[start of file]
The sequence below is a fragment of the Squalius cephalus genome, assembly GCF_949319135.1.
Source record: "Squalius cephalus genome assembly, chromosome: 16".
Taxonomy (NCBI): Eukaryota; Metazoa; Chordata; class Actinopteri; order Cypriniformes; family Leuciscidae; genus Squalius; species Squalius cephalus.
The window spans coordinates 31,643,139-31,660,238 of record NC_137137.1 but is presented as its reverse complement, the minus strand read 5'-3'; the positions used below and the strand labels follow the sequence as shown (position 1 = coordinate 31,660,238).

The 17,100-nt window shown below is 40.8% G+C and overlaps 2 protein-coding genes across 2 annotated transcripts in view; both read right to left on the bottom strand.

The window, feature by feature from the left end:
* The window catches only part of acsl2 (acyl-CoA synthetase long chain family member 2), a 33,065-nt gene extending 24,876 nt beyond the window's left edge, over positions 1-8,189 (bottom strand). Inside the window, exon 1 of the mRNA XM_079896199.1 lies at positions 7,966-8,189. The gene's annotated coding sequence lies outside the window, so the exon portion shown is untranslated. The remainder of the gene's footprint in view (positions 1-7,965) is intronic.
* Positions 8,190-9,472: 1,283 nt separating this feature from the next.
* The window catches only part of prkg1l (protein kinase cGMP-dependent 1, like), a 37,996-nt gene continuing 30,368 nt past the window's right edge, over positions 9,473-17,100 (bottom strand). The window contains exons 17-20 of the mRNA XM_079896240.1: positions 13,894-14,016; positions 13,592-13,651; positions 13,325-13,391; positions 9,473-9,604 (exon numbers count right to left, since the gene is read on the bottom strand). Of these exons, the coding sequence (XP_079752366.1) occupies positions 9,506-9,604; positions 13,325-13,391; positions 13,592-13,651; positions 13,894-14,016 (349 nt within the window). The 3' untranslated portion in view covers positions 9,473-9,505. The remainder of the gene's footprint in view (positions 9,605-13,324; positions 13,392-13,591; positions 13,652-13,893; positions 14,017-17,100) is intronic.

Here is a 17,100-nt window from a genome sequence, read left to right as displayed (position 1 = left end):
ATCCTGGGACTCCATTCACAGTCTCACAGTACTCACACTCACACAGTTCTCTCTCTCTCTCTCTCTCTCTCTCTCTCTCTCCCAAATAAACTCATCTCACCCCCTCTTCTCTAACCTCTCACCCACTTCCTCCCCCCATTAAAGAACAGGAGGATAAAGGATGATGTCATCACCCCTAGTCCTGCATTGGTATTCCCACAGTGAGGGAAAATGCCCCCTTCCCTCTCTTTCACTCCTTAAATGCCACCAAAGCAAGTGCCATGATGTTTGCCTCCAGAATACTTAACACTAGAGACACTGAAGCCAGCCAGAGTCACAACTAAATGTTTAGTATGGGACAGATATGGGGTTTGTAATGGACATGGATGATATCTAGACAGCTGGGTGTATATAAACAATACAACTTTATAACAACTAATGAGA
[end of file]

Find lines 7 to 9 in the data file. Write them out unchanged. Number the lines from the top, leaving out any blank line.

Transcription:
* The window catches only part of acsl2 (acyl-CoA synthetase long chain family member 2), a 33,065-nt gene extending 24,876 nt beyond the window's left edge, over positions 1-8,189 (bottom strand). Inside the window, exon 1 of the mRNA XM_079896199.1 lies at positions 7,966-8,189. The gene's annotated coding sequence lies outside the window, so the exon portion shown is untranslated. The remainder of the gene's footprint in view (positions 1-7,965) is intronic.
* Positions 8,190-9,472: 1,283 nt separating this feature from the next.
* The window catches only part of prkg1l (protein kinase cGMP-dependent 1, like), a 37,996-nt gene continuing 30,368 nt past the window's right edge, over positions 9,473-17,100 (bottom strand). The window contains exons 17-20 of the mRNA XM_079896240.1: positions 13,894-14,016; positions 13,592-13,651; positions 13,325-13,391; positions 9,473-9,604 (exon numbers count right to left, since the gene is read on the bottom strand). Of these exons, the coding sequence (XP_079752366.1) occupies positions 9,506-9,604; positions 13,325-13,391; positions 13,592-13,651; positions 13,894-14,016 (349 nt within the window). The 3' untranslated portion in view covers positions 9,473-9,505. The remainder of the gene's footprint in view (positions 9,605-13,324; positions 13,392-13,591; positions 13,652-13,893; positions 14,017-17,100) is intronic.